Between the KCHU engineering room and circuitry room is a boarded up window that had been made into a bookcase... the perfect place to install the equipment. So the Pranksters take all the books out of the window, remove the plywood back and install the equipment rails that someone had donated to the station. Then Colin rolls the equipment rack into the circuitry room, behind the window rack and then he transfers what equipment he can to the window rack.

Some of the equipment cannot be transferred without taking the station off the air, so they wait for a Saturday to do that. Then Colin takes the station off the air and Frank and Colin transfer the rest of the equipment to the rails in the window. Colin has to admit, this new setup looks really sharp, much better than Larry's funky roll around rack...

...Oh, the problems with that rack. Colin remembers the day quite well... He's working in the engineering room, while someone is touring a group of people around the station... "...and this is our engineering room, where we control the transmitter and repair the equipment..." One of the tourists stumbles on the umbilical cord between Larry's freakin' roll around rack and the circuitry room, causing the power cord to become unplugged, knocking the transmitter off the air. "Like oh no!" says Colin, as he rushes over to plug it back in and get the station back on the air...

...And then there was the dream... Colin had just walked into the station, when he hears the carrier suddenly go off the air... hisssssss... then he hears a tripple-tropple, tripple-tropple, tripple-tropple, Bang, CRASH... shatter... He runs to the back of the station and finds that Larry's damn audio processing rack had somehow migrated out of the engineering room, into the newsroom and down the freakin' stairs. All the teeny freaks in the station are eyeballing Colin with large lollipop eyes, wandering if he can put humpy-dumpy back together again so they will once again be able to go back on the air and play disk jockey... It's too much for Colin and he wakes up... Yes, yes, getting rid of that audio processing rack may be the best thing that ever happened to KCHU... at least it will ease Colin's piece of mind...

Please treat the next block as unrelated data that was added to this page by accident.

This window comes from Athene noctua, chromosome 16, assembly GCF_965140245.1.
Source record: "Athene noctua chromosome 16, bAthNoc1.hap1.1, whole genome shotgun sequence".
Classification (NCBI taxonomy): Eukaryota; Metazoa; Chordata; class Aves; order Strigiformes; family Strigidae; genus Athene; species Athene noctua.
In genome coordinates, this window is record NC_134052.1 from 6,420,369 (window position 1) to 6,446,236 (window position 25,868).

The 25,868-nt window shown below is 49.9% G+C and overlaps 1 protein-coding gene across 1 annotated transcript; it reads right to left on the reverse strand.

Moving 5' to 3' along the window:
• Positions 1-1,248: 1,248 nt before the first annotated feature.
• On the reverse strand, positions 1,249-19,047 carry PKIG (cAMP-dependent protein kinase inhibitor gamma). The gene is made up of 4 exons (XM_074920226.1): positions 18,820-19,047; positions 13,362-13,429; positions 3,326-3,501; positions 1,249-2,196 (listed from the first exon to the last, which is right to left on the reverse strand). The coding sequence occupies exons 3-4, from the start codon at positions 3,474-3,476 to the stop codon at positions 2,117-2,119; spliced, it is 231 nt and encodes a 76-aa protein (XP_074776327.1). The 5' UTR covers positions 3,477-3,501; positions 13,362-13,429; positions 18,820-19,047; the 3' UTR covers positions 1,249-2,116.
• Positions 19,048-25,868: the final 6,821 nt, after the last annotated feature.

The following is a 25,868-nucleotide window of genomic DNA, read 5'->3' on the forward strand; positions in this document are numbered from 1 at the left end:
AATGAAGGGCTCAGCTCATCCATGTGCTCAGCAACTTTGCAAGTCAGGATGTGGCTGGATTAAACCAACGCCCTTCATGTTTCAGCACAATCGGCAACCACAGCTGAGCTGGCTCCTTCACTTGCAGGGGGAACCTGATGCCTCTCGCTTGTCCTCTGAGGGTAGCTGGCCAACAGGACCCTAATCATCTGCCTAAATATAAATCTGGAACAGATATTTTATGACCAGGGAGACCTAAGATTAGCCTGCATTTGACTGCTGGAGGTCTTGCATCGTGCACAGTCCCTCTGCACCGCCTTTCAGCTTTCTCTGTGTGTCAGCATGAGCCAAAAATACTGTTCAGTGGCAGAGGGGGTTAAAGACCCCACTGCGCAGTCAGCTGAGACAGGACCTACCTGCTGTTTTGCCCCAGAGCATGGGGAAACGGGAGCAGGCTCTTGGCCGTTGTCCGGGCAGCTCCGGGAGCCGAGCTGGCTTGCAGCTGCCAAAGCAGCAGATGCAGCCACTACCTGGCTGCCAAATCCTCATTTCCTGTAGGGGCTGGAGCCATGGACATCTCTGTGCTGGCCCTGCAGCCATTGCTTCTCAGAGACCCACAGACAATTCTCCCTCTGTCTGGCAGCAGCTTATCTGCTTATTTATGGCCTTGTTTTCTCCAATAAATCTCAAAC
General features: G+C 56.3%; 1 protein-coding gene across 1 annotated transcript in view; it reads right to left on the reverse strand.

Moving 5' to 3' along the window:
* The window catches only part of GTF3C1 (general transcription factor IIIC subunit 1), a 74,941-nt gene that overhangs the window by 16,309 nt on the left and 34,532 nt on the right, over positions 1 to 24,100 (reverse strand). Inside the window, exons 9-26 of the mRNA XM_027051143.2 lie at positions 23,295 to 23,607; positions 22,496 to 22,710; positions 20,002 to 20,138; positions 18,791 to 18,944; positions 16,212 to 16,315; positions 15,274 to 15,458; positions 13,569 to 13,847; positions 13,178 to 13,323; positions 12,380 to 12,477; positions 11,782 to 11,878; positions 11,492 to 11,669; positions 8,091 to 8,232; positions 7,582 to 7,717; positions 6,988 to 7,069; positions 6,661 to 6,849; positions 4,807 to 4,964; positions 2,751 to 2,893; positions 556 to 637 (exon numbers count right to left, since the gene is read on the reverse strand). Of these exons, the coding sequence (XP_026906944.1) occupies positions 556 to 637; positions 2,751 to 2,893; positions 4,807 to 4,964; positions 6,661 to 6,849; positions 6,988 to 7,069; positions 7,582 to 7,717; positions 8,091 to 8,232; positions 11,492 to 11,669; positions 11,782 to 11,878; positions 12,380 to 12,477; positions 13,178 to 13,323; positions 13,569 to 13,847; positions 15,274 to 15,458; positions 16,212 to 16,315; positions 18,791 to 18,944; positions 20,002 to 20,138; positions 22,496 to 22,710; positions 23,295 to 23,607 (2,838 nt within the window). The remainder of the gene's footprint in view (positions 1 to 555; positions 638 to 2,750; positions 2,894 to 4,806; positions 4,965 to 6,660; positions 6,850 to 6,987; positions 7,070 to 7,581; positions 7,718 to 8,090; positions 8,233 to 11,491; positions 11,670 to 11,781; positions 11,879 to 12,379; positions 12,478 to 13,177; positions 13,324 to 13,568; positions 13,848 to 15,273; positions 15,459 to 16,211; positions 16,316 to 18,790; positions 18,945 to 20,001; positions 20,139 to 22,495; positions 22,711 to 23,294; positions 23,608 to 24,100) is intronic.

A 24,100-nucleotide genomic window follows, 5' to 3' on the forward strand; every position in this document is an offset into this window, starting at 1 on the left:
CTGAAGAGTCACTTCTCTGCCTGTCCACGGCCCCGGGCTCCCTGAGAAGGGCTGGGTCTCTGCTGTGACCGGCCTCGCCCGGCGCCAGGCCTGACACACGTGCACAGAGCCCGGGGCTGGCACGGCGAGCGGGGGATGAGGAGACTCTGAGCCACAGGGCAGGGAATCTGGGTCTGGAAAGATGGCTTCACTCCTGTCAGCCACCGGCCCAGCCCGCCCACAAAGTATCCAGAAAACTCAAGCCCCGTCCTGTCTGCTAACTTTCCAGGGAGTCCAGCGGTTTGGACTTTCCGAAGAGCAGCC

Colin only had one snag with the equipment in the new location. He was working on a new monitor panel for the window mounted equipment rack and somehow a wire broke loose from the AGC, killing one audio channel. It was real late in the day when he noticed that one of the audio channels was out, so he put the station in mono mode and put up a sign on the console to tell everyone to operate in mono mode until he had time trace out the problem and fix it. Well, the next day, which was Colin's day off, some fool came in and somehow covered up Colin's sign, then someone else came in and put the station back into stereo mode.